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Cholesterol chokes young Indian hearts.

OVER-EATING, junk food and a sedentary lifestyle are pushing Delhi's youth towards the risk of hypertension, with alarming levels of cholesterol in their blood. A pan-India survey, conducted by Metropolis Healthcare Ltd, showed that a majority of people between 20 and 40 years have alarming low-density lipoprotein (LDL) cholesterol levels. LDL is generally referred to as bad cholesterol.

High cholesterol generally does not produce any symptom, and that is why a majority of people are unaware that their high cholesterol levels. The survey covered major cities like Delhi, Mumbai, Bangalore and Chennai. Out of 9,596 samples tested in Delhi for lipid profile, LDL levels were found high in 58 per cent whereas total cholesterol and triglycerides were high in 20 to 30 per cent.

"Survey findings show that this unhealthy trend is a direct result of a combination of overeating, increased intake of junk food and sedentary lifestyle. This was followed by a fairly substantial number of youngsters, examined during the survey, showing the first signs of the onset of a heart ailment -- hypercholesterolemia (presence of high-levels of cholesterol) and hypertension," Dr Jatinder Bhatia, Chief of Lab Services, Projects (North India) at Metropolis Healthcare, said.

Calling for regular screening of unhealthy cholesterol and lipid levels, researchers at Metropolis said such surveys would help identify people who are at a greater risk of hypertension.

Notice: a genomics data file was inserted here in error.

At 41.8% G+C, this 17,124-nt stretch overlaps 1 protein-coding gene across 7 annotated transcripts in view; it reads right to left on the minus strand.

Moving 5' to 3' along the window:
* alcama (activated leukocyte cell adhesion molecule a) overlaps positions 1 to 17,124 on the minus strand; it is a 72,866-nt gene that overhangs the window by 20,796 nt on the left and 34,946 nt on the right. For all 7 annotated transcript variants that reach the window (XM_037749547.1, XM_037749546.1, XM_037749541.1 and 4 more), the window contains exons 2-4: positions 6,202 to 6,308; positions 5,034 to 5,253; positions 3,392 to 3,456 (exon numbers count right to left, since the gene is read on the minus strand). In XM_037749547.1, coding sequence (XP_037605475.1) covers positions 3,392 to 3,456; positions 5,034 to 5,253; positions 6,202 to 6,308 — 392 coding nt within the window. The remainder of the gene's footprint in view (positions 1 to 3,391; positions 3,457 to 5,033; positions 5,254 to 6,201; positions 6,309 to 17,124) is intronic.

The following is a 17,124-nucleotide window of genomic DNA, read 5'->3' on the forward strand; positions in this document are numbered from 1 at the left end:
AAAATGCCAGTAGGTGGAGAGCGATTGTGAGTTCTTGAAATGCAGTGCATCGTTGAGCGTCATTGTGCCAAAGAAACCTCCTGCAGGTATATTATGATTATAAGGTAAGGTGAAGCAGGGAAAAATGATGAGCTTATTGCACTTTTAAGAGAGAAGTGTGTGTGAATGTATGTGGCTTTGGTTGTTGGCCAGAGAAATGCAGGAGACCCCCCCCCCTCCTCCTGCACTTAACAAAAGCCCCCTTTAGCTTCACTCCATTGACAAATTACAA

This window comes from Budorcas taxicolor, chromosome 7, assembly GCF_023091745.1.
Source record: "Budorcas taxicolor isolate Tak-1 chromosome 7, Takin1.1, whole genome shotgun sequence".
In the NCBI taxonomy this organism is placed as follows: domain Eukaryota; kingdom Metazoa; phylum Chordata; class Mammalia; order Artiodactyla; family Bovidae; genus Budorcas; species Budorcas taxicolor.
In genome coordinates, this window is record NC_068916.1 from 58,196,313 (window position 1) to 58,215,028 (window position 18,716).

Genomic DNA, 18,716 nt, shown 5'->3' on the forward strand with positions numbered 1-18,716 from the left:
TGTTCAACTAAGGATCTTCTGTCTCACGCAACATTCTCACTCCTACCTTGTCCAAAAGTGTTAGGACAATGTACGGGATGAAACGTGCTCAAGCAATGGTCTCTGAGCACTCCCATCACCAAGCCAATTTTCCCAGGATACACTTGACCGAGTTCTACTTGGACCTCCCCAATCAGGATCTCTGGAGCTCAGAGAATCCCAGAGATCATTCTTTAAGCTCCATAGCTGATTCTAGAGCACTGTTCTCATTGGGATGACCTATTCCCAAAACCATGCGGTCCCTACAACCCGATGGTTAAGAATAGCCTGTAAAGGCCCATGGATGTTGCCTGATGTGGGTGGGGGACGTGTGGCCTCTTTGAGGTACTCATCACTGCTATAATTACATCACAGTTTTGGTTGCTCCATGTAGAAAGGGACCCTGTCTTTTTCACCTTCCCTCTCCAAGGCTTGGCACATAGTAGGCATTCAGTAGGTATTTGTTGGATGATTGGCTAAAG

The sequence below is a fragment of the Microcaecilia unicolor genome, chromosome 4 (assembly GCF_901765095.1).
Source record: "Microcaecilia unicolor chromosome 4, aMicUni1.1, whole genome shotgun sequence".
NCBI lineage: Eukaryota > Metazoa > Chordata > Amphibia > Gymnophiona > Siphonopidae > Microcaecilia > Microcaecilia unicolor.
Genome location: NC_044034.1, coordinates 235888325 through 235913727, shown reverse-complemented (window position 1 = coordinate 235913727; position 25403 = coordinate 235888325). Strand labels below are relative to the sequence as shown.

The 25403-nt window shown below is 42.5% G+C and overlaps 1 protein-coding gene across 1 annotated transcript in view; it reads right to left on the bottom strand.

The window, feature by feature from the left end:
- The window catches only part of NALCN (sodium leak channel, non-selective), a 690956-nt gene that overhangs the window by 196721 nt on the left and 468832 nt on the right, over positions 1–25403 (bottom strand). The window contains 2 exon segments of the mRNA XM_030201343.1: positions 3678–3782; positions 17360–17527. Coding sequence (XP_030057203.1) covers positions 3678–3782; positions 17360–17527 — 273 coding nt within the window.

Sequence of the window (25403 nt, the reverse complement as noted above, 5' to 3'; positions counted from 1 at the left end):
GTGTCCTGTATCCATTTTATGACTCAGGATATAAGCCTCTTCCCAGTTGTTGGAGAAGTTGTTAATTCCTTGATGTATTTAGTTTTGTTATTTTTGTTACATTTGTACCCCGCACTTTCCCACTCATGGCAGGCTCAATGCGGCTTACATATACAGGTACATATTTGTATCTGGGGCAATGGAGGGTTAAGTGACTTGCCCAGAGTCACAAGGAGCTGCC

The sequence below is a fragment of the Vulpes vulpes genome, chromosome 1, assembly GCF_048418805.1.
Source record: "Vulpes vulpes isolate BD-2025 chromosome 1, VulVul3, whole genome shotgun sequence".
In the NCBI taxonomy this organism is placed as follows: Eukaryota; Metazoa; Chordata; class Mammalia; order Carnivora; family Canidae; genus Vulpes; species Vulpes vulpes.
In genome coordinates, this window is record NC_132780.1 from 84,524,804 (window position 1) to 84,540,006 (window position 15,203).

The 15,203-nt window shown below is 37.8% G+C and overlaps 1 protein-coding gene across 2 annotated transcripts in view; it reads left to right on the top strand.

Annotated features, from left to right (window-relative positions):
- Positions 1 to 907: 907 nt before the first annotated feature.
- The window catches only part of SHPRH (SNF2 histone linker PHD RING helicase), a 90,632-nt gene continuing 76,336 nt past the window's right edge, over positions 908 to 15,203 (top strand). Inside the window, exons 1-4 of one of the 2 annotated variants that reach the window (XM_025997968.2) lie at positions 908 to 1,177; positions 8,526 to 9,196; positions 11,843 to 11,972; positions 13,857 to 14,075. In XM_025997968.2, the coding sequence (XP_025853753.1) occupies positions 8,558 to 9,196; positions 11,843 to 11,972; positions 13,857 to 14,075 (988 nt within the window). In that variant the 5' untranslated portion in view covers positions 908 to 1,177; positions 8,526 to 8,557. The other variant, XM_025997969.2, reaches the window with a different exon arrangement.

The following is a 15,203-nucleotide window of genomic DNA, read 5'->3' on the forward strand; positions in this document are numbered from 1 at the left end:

"High triglycerides and low levels of HDL (good cholesterol) are typically seen in Indians, and along with high cholesterol, are reasons for early onset of heart disease. Our national prevention programs should target individuals between 20 and 40 years of age, as clearly shown by our previous research," Dr Anoop Misra, Chairman of Fortis-C-DOC Centre of Excellence for Diabetes, Metabolic Diseases and Endocrinology, said, adding that dietary and lifestyle changes can help young men and women in this regard.

"High cholesterol is a silent killer as one doesn't know about it until he or she has a heart attack or other circulatory ailments.

The most serious effects are due to a condition called atherosclerosis, which is the narrowing and hardening of arteries. Other negative health effects of cholesterol problems include angina, coronary heart disease, heart attack, and stroke," Dr Vinay Sanghi, Associate Director, Interventional Cardiology at Fortis Hospital, said.

Cholesterol is a kind of fat or lipid produced in the liver, and its normal levels are necessary for the proper functioning of the body. Blood flows freely through veins and arteries when cholesterol levels are in the normal range. High LDL cholesterol can build up on the inside of artery walls, contributing to blockages that can cause heart attacks. In contrast, highdensity lipoprotein (HDL) is known as good cholesterol.

Moreover, genetics play a major role in determining a person's blood cholesterol levels.

(Children from families with a history of premature heart disease should be tested for cholesterol levels after they are 2 years old.) Genes may influence whether a person has low HDL levels, high LDL levels, high triglycerides, or high levels of other lipoproteins.

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Publication:Mail Today (New Delhi, India)
Geographic Code:9INDI
Date:May 25, 2014
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